Host: I mean, we hear from the Federal Government, you know, no groups over 10 some States are making that even smaller. I mean, can I really not go see a friend of mine? I know I can't be in groups, but really what is the numbers that we should be abiding by?

Dr. Smitson: Right. I mean, yeah, the government says stay six feet away from everybody. Right? But I tell people that, you know, outdoors isn't a hundred percent safe, but it's probably safer if you're going to see a small group of people that haven't traveled recently, that haven't been on any cruise ships, or been in contact with anybody else that's had the virus that, you know, maintain your distance. You can have some conversation. But again, they recommend six feet, you know? And the reason for that is just like the flu, it can spread via droplets and you don't, the droplets can go about six feet. So I think you can be with a group of a small party as long as you continue to wash your hands, if you touch anything, if you stay six feet away from them.

Host: So how has this Coronavirus been affecting Adventist Health Castle? How are you guys preparing for it?

Dr. Smitson: Well, it's been a really active situation. There's been a lot of meetings, but we are making quite a bit of progress. So just this week we started a drive through testing. People can come and get, I'm sure you saw on, you know the videos in Korea and they're starting them all over the US now where people can stay in their car and get tested by somebody. You do need just so everybody knows, you can't just show up. You do need a physician order, but that's one thing we're doing. We've also restricted patient visitors except in our labor and delivery department, so we have chaplains that are coming and meeting with patients for their spiritual needs. We have all of our outpatient services are remaining open for the time being, but all of our elective surgeries are being canceled. We've been relearning and relearning again on how to wear protective devices and going through that drill quite often to make sure that all of us are wearing the correct protective gear.

When we see patients that we are at least screening for the COVID-19. As physicians, we are updating the families daily for patients that are in the hospital that aren't allowed visitors. We are also encouraging our families and patients to use video chats with each other while the patient's in the hospital. As you know, this is a fluid and quick fluid situation and it seems like guidelines change daily, weekly, and we are monitoring all of that closely and having many meetings every day trying to figure it out. Like the social distancing thing. Right. Didn't even exist, I mean two weeks ago. And now it seems like the world's changed quite a bit in two weeks, but with healthcare it's changed too, so we're trying to follow those guidelines as quickly and as strictly as possible to make the changes that we need to do.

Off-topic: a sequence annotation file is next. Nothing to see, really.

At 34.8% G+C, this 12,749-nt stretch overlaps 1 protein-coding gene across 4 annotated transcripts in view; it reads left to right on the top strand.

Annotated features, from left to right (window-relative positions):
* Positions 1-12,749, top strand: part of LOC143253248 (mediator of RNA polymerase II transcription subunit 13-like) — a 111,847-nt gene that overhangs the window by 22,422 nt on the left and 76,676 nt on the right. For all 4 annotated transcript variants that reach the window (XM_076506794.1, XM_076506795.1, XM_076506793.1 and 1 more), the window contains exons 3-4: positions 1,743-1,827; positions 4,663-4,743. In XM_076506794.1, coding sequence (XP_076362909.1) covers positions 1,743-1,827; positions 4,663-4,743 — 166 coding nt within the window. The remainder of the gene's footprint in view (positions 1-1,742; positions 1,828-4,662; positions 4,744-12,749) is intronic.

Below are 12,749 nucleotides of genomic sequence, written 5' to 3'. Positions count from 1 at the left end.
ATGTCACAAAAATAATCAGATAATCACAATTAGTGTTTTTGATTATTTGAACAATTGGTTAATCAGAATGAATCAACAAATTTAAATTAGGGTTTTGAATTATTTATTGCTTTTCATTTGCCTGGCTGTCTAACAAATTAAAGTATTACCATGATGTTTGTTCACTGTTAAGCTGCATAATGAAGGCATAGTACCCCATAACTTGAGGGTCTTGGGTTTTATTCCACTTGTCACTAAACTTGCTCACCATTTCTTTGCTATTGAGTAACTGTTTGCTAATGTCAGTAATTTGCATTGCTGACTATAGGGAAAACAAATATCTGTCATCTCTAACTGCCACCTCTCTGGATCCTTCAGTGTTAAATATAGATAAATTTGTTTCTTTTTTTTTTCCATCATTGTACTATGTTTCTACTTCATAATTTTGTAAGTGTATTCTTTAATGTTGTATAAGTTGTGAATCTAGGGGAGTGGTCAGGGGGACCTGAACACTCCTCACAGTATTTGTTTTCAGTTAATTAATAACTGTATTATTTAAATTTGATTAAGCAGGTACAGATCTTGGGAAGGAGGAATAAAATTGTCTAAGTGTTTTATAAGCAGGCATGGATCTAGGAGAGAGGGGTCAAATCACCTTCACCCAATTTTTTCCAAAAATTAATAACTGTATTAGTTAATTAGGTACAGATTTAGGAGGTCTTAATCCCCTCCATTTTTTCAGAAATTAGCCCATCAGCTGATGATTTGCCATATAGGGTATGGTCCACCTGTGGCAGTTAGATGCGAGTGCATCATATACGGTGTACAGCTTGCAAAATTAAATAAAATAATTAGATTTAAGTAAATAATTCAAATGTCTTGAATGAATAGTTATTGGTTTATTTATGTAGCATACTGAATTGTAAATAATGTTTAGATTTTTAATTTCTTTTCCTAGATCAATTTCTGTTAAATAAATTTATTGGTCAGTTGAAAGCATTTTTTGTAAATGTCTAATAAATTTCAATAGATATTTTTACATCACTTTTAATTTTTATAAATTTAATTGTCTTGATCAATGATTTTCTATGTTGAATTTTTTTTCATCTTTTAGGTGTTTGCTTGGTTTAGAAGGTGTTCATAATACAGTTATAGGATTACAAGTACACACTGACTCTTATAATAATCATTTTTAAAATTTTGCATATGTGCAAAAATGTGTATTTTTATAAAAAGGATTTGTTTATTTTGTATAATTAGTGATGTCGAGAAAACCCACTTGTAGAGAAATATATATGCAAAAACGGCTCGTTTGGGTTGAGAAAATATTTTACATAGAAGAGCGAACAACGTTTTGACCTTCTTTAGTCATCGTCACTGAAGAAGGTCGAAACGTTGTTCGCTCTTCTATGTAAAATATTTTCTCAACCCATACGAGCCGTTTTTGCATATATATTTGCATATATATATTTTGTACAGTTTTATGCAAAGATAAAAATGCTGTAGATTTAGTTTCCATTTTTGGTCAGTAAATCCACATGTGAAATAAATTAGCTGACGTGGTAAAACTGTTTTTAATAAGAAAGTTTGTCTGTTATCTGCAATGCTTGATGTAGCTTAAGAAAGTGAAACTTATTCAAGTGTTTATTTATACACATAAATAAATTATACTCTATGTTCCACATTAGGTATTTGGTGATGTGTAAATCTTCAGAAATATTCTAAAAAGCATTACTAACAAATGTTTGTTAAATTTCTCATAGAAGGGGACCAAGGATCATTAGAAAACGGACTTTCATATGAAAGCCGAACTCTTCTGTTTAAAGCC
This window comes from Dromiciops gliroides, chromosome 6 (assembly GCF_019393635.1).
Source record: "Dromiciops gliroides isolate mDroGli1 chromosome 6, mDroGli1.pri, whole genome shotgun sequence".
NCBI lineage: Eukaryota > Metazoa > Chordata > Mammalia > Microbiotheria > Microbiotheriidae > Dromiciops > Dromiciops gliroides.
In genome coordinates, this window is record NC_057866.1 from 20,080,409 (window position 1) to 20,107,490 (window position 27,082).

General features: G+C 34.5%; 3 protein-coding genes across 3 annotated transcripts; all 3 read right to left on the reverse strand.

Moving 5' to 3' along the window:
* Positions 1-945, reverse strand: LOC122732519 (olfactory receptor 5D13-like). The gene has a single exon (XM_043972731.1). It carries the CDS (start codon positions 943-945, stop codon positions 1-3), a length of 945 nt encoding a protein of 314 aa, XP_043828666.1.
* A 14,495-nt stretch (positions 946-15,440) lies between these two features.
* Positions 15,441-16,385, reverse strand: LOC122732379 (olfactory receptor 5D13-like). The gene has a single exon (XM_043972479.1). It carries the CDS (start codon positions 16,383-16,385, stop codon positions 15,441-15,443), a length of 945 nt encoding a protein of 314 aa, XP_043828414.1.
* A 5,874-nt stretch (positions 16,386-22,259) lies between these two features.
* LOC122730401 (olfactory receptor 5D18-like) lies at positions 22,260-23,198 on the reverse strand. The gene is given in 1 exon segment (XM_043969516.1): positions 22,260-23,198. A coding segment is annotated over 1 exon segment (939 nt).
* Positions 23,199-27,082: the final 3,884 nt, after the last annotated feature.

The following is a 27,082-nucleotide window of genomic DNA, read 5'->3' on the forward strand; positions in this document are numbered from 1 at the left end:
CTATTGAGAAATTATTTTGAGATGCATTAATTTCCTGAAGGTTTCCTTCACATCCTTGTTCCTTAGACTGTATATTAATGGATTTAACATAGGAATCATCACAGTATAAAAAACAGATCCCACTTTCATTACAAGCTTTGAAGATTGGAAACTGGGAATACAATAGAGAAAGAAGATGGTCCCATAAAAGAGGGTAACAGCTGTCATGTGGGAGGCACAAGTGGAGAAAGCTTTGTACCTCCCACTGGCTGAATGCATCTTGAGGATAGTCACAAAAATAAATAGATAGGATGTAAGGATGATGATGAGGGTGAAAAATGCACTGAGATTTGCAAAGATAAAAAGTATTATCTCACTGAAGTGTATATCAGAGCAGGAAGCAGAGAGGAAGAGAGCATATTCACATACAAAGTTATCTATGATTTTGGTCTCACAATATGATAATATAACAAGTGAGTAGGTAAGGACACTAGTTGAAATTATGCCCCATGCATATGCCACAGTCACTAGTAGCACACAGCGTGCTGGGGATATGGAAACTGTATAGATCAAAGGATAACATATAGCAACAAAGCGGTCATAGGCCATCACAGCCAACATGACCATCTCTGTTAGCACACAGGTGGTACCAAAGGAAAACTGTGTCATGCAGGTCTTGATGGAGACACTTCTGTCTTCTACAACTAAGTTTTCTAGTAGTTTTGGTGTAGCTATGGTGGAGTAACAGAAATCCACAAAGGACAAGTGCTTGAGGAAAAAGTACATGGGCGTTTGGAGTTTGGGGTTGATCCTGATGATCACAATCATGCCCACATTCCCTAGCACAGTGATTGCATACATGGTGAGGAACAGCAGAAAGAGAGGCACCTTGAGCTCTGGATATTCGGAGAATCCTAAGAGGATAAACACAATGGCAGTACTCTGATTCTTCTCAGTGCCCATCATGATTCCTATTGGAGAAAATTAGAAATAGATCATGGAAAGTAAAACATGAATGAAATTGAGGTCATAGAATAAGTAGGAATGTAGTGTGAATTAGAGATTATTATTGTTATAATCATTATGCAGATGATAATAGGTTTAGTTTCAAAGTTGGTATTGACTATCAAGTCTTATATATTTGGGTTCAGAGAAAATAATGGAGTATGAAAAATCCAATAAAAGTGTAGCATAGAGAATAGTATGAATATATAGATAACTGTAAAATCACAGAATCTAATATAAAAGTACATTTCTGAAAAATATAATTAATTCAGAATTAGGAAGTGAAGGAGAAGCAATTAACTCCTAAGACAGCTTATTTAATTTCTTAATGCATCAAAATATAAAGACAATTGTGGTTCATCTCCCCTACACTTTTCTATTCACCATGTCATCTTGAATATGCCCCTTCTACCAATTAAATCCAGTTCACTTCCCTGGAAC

Host: Some people have been talking, you know, once summer comes around, maybe the heat will kill off this virus. Being in Hawaii, the heat and humidity there, does that help it at all?

Dr. Smitson: Well, that's actually a really good question. I wish I had a good answer for you, but the fact is we don't know a lot about the virus right now and we don't know if it's going to live in the summer or not. A lot of Coronaviruses do go away in the summer, but as you know, if we get the flu in Hawaii too, so I would not count on the protection of heat or humidity from this virus, especially because so many people spend time indoors anyway. And I think, you know, countries in the Southern hemisphere are getting it right now too, and it's their summer. So while I'm hopeful, you know, there's New Zealand and Australia and I saw Brazil is also having issues, so I wouldn't count on the summer to get rid of the virus just because one, we just don't know enough about it.

Host: So here's a conversation I was actually having today with my boss at another job. He was kind of throwing it out there like, what if we all just got the virus, let it run its course and then we'll be done with it. I know that's probably not the best idea, but tell us why, you know, we're flattening the curve as they say?

Dr. Smitson: So your boss sounds like my wife, no offense, I'm just kidding. I mean from personal standpoint, that sounds great, right? Like from a purely selfish standpoint, I'm young and healthy and I can get over this thing, but the problem is you can infect other people. And if everybody thinks that way, you know, if 20% of the people need hospitalization, we will overwhelm our hospitals and we will not be able to take care of those patients that need hospitalization. And that's what flattening the curve is all about. We need to flatten this curve if we want to be able to take care of everybody that has COVID, you know, I see what I see what your boss is saying. But I, you know, we're health infrastructure could not handle if everybody in the country got infected with it at the same time.

Host: So let's get into some of the symptoms. Can you talk a little bit about specifics and then when is the time to actually call your Doctor?